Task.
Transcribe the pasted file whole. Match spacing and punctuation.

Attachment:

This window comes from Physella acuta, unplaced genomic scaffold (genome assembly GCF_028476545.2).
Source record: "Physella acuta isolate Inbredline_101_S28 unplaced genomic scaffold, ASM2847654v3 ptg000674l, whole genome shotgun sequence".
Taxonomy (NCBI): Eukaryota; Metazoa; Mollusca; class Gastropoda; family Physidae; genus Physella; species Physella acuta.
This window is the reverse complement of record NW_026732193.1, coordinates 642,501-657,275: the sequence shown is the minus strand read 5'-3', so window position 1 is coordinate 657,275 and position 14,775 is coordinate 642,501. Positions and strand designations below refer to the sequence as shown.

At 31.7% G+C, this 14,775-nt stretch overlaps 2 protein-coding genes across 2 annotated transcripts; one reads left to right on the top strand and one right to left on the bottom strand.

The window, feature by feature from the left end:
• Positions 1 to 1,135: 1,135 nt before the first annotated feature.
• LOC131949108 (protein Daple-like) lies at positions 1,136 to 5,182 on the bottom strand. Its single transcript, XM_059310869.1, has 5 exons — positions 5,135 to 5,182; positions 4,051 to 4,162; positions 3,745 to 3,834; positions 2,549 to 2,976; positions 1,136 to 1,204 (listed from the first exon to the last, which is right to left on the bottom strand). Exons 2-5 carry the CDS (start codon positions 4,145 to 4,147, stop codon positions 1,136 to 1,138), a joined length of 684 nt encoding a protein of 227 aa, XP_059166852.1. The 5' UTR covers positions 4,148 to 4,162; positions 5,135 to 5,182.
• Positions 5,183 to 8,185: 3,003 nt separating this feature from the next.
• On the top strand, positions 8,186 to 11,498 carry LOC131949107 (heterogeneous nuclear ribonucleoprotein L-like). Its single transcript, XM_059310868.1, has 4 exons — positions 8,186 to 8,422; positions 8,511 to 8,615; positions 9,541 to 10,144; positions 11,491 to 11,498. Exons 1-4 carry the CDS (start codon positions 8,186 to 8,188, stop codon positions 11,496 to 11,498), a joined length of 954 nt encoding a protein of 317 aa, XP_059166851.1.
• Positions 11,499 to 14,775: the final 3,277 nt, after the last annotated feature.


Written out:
This window comes from Physella acuta, unplaced genomic scaffold (genome assembly GCF_028476545.2).
Source record: "Physella acuta isolate Inbredline_101_S28 unplaced genomic scaffold, ASM2847654v3 ptg000674l, whole genome shotgun sequence".
Taxonomy (NCBI): Eukaryota; Metazoa; Mollusca; class Gastropoda; family Physidae; genus Physella; species Physella acuta.
This window is the reverse complement of record NW_026732193.1, coordinates 642,501-657,275: the sequence shown is the minus strand read 5'-3', so window position 1 is coordinate 657,275 and position 14,775 is coordinate 642,501. Positions and strand designations below refer to the sequence as shown.

At 31.7% G+C, this 14,775-nt stretch overlaps 2 protein-coding genes across 2 annotated transcripts; one reads left to right on the top strand and one right to left on the bottom strand.

The window, feature by feature from the left end:
• Positions 1 to 1,135: 1,135 nt before the first annotated feature.
• LOC131949108 (protein Daple-like) lies at positions 1,136 to 5,182 on the bottom strand. Its single transcript, XM_059310869.1, has 5 exons — positions 5,135 to 5,182; positions 4,051 to 4,162; positions 3,745 to 3,834; positions 2,549 to 2,976; positions 1,136 to 1,204 (listed from the first exon to the last, which is right to left on the bottom strand). Exons 2-5 carry the CDS (start codon positions 4,145 to 4,147, stop codon positions 1,136 to 1,138), a joined length of 684 nt encoding a protein of 227 aa, XP_059166852.1. The 5' UTR covers positions 4,148 to 4,162; positions 5,135 to 5,182.
• Positions 5,183 to 8,185: 3,003 nt separating this feature from the next.
• On the top strand, positions 8,186 to 11,498 carry LOC131949107 (heterogeneous nuclear ribonucleoprotein L-like). Its single transcript, XM_059310868.1, has 4 exons — positions 8,186 to 8,422; positions 8,511 to 8,615; positions 9,541 to 10,144; positions 11,491 to 11,498. Exons 1-4 carry the CDS (start codon positions 8,186 to 8,188, stop codon positions 11,496 to 11,498), a joined length of 954 nt encoding a protein of 317 aa, XP_059166851.1.
• Positions 11,499 to 14,775: the final 3,277 nt, after the last annotated feature.